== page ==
The maximum amount of subsidy would be $847 per week (per employee), unless you top up any exceeding salary from the $58,800 limit from your business’ own funds. Like the CERB, the program is backdating to March 15. It will be available for three months.

    How Does It Work?

    According to the Financial Post, the subsidy will be calculated manually. Small business owners can choose to reduce payroll income tax remittances to the Canada Revenue Agency (CRA) by the amount of the subsidy. “The reduction of tax remittances can begin on the employer’s next remittance date (April 15) if the employer is a quarterly or monthly filer. The amount of the wage subsidy will be included in the employer’s income and taxed in the year it is received,” writes columnist Jamie Golombek.

    When Is the Subsidy Available?

    More information is expected to come in early to mid-April.

    Canada Emergency Business Account

    In collaboration with Export Development Canada and implemented by financial institutions across the country, the Government of Canada is providing interest-free loans of up to $40,000 to small businesses and non-profits. Due to the effects of COVD-19, this is to help recoup the operating costs when revenues are abysmally low.

    Are You Eligible?

    To qualify, you will need to prove that you paid between $50,000 and $1 million in total payroll in 2019.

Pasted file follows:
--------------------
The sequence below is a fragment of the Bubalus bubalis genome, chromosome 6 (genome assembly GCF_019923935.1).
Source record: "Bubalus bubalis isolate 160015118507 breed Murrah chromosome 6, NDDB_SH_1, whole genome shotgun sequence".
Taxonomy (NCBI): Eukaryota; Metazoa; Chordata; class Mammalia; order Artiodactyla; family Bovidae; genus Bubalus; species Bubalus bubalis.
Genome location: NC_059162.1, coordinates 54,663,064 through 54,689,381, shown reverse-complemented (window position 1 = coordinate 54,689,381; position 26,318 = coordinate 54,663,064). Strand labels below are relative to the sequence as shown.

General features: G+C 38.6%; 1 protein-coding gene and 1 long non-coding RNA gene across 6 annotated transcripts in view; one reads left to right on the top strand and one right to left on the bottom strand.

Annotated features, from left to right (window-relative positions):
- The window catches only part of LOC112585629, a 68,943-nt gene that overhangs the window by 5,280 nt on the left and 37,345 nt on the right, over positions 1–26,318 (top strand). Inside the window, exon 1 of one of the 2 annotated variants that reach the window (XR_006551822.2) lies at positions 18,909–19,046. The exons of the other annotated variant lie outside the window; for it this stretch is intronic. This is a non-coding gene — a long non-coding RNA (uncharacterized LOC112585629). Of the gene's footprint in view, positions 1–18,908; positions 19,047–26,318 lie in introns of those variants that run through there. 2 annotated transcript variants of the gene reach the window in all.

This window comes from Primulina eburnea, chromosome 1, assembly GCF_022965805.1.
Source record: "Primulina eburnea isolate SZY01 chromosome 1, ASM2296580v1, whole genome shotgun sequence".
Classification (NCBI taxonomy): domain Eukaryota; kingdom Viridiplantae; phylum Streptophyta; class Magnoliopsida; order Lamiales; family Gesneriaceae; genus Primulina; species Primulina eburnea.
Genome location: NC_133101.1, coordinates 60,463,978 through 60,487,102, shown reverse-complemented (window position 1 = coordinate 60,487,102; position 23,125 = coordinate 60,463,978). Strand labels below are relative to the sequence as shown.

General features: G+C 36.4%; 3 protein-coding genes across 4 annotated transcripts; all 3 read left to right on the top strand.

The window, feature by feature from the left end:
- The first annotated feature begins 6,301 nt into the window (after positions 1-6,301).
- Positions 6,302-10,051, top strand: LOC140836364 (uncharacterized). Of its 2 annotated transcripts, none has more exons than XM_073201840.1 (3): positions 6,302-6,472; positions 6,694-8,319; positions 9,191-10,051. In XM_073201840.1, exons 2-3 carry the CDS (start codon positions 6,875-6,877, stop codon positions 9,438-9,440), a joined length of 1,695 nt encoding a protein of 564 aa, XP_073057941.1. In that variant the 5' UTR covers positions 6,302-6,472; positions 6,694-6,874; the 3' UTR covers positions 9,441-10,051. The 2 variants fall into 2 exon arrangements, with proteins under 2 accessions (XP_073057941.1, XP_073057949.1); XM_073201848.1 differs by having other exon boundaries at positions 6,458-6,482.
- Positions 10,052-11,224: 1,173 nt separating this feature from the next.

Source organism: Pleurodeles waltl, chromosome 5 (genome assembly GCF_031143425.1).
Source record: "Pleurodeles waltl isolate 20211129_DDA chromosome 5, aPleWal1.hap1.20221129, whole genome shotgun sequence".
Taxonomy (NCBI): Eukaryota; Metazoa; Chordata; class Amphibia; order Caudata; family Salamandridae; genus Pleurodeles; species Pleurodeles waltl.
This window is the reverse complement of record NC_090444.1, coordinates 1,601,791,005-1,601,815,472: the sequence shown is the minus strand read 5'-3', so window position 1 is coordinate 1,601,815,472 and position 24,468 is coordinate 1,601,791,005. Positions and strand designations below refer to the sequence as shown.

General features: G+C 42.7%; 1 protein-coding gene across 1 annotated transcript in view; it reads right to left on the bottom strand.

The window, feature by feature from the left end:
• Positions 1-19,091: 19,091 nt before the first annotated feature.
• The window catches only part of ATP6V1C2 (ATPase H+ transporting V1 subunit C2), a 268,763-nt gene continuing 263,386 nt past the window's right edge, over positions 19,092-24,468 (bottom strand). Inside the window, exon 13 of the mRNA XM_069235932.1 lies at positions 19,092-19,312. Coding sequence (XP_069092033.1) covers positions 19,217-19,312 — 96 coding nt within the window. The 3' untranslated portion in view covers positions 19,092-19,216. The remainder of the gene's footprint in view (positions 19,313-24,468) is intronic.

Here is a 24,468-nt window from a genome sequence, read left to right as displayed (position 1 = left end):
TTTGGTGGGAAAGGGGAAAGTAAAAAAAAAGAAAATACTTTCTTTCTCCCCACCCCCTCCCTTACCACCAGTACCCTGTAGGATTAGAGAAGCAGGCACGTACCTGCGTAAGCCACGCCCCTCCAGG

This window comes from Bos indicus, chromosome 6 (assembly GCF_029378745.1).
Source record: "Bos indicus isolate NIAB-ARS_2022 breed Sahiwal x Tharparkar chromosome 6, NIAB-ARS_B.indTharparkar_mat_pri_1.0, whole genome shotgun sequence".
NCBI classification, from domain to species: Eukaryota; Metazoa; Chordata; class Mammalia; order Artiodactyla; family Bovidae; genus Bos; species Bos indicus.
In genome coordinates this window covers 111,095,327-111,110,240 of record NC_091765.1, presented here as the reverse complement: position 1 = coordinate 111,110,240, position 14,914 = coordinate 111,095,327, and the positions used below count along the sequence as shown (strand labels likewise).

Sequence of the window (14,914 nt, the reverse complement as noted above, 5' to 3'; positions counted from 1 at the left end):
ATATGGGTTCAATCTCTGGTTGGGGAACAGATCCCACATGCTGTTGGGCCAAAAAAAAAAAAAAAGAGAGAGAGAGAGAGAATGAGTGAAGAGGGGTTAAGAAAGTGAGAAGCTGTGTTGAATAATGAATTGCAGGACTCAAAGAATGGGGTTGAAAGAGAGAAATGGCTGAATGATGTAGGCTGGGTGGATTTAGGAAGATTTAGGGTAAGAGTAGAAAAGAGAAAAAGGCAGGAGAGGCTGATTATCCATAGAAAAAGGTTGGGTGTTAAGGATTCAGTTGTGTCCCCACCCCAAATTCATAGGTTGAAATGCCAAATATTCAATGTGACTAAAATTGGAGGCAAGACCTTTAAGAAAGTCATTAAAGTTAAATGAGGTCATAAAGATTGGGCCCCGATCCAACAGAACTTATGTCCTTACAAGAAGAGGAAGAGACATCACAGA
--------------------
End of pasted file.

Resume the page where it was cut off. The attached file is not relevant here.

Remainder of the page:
When Will I Need to Repay the Loan?

    You will need to pay back the balance of the loan by Dec. 31, 2022 to receive the loan forgiveness of 25% (up to $10,000).

    Deferred Tax Payments

    Deferring tax payments is another measure that may help small business owners maintain cash flow.

    Tax Balances Due and Tax Instalments

    The CRA has deferred 2019 income tax payments to September 1, 2020. This applies to tax balances due and income tax instalments. There will be neither penalties nor interest for deferring your payments to September.

    GST/HST Remittances

    Under normal circumstances, GST/HST remittances are due by the end of the month following their reporting period. Under the new relief measures, the CRA will extend the remittance deadline until June 30, 2020.

    This means that businesses filing monthly can delay remitting amounts collected for February, March and April 2020 reporting periods until the end of June.

    Businesses that file quarterly have until June 30, 2020 to remit amounts collected for the January 1 to March 31, 2020 reporting period.

    mastering cash flow

    If you file annually, and your GST/HST return or instalments are due in March, April or May 2020, you can remit amounts collected and owing for the previous fiscal year by June 30, 2020.

    Free Online Service for Small Business Owners

    It can be tough to navigate the financial supports available during the COVID-19 crisis. And things seem to be changing all the time. The Financial Advisors Association of Canada (a.k.a. Advocis) is offering a free online service that connects financial advisors with small business owners who could use some help sifting through the possibilities.

    To get help, fill out the form on Advocis Connect and you’ll be connected to a financial advisor who can answer questions related to government relief programs that may be available for your business.

    These are uncertain times to be sure. It’s important for small business owners to know that financial relief and support are available. Even small measures can help mitigate the losses we’re all experiencing.

    Heather Hudson

    Written by Heather Hudson, Freelance Contributor

    Posted on April 1, 2020